Cambridge Water to support the UK’s largest water recycling system

Cambridge Water to support the UK’s largest water recycling system

Cambridge Water  signed a landmark agreement with the University of Cambridge today (8  October 2015) to support the UK’s largest water recycling system at its North West Cambridge Development.

The agreement will see two water supplies installed on the 150-hectare site – one which recycles rain and surface water to use for flushing toilets, clothes washing and garden watering, and another supplying high quality treated water for drinking, cooking and bathing.

Both are designed to minimise potable water consumption on the development site which will include 3000 homes, 2000 post-graduate student rooms, a supermarket, hotel and primary school, as well as other community facilities including a community centre, supermarket and shops.

The East of England has the lowest rainfall in the country and is described officially as semi-arid.

When the water recycling technologies are used in conjunction with high efficiency water fittings, such as aerated showerheads and taps, the development should reduce average potable water consumption down to 80 litres per person per day, almost half of the UK average.  The agreement is a vital part of delivering the Sustainable Urban Drainage System across for the 150-hectare site, which will enable the University to meet its ambitious sustainability targets for the development, supporting the target to meet the Code for Sustainable Homes Level 5.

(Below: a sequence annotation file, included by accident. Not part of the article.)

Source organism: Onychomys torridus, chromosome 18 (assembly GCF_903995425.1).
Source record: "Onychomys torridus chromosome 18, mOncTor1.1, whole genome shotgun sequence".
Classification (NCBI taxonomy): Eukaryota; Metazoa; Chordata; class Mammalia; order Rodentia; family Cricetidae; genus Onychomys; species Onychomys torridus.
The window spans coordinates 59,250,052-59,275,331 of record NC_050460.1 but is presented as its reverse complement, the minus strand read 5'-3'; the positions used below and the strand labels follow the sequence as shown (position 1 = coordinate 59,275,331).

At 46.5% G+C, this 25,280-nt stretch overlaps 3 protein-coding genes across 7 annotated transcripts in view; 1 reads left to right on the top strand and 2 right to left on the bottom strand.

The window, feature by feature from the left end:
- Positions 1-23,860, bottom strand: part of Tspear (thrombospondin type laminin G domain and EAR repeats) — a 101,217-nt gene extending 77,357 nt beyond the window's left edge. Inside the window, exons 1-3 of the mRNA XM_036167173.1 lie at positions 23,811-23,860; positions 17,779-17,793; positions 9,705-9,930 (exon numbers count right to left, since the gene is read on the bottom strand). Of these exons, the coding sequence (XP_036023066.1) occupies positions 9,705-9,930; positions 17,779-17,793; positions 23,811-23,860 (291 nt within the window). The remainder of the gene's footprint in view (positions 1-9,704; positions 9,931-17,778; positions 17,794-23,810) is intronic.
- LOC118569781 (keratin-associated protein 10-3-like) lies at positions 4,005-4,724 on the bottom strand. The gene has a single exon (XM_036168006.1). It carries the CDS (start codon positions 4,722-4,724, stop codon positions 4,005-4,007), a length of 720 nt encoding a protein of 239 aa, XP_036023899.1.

Phil Newland, Managing Director for Cambridge Water, said: “We are delighted to be able to support the University of Cambridge in this innovative and highly sustainable development which fully embraces the need to conserve water.

“The commitment to provide the UK’s largest water recycling system will help raise awareness of the need to conserve water, and seek to encourage other developers to consider water efficiency when proposing new developments.”

Rain and surface water from the site will be collected in a series of specially designed lakes and naturally filtered through reed beds within the development. The water will then be re-filtered, sterilised by UV and dosed with chlorine, before being used for toilet flushing, clothes washing and outdoor use.

Brian Nearney, Commercial Director of the North West Cambridge Development said: “The agreement between Cambridge Water and the University is an innovative collaboration that meets the high sustainability targets for the development. The pioneering method of recycling rainwater in this region in particular is something to be proud of, given the relative water scarcity in the area.”

The new system is being project managed on the University’s behalf by Turner and Townsend and is being installed on a self-lay basis by Skanska. Cambridge Water, and one of its sister companies IWS have supported the University in supervising and designing the project. IWS will also be building the treatment plant for the recycled water. Cambridge Water will ultimately take on responsibility for the recycled water supply system, the potable water supply system and their operation.

The entire project demonstrates how, as a water company we can diversify into new and more lucrative areas including inset opportunities. This will be key as we begin to see the market open up to competition in the non-household sector.

The first phase of the North West Cambridge Development is due for completion by Spring 2017.